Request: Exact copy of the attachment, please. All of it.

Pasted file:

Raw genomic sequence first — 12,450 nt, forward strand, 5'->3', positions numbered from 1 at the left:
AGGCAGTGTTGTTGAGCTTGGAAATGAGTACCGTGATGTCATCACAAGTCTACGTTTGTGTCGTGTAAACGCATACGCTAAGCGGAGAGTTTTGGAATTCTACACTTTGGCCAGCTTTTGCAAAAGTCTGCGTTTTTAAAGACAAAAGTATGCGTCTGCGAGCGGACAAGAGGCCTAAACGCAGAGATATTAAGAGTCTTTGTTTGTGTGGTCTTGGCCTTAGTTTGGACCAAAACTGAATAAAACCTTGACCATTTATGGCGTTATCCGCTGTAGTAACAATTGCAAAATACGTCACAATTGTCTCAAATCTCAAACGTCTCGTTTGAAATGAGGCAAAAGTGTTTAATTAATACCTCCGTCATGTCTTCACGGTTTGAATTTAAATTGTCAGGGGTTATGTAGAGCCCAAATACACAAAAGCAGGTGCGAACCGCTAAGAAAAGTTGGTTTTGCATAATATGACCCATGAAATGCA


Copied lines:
Raw genomic sequence first — 12,450 nt, forward strand, 5'->3', positions numbered from 1 at the left:
AGGCAGTGTTGTTGAGCTTGGAAATGAGTACCGTGATGTCATCACAAGTCTACGTTTGTGTCGTGTAAACGCATACGCTAAGCGGAGAGTTTTGGAATTCTACACTTTGGCCAGCTTTTGCAAAAGTCTGCGTTTTTAAAGACAAAAGTATGCGTCTGCGAGCGGACAAGAGGCCTAAACGCAGAGATATTAAGAGTCTTTGTTTGTGTGGTCTTGGCCTTAGTTTGGACCAAAACTGAATAAAACCTTGACCATTTATGGCGTTATCCGCTGTAGTAACAATTGCAAAATACGTCACAATTGTCTCAAATCTCAAACGTCTCGTTTGAAATGAGGCAAAAGTGTTTAATTAATACCTCCGTCATGTCTTCACGGTTTGAATTTAAATTGTCAGGGGTTATGTAGAGCCCAAATACACAAAAGCAGGTGCGAACCGCTAAGAAAAGTTGGTTTTGCATAATATGACCCATGAAATGCA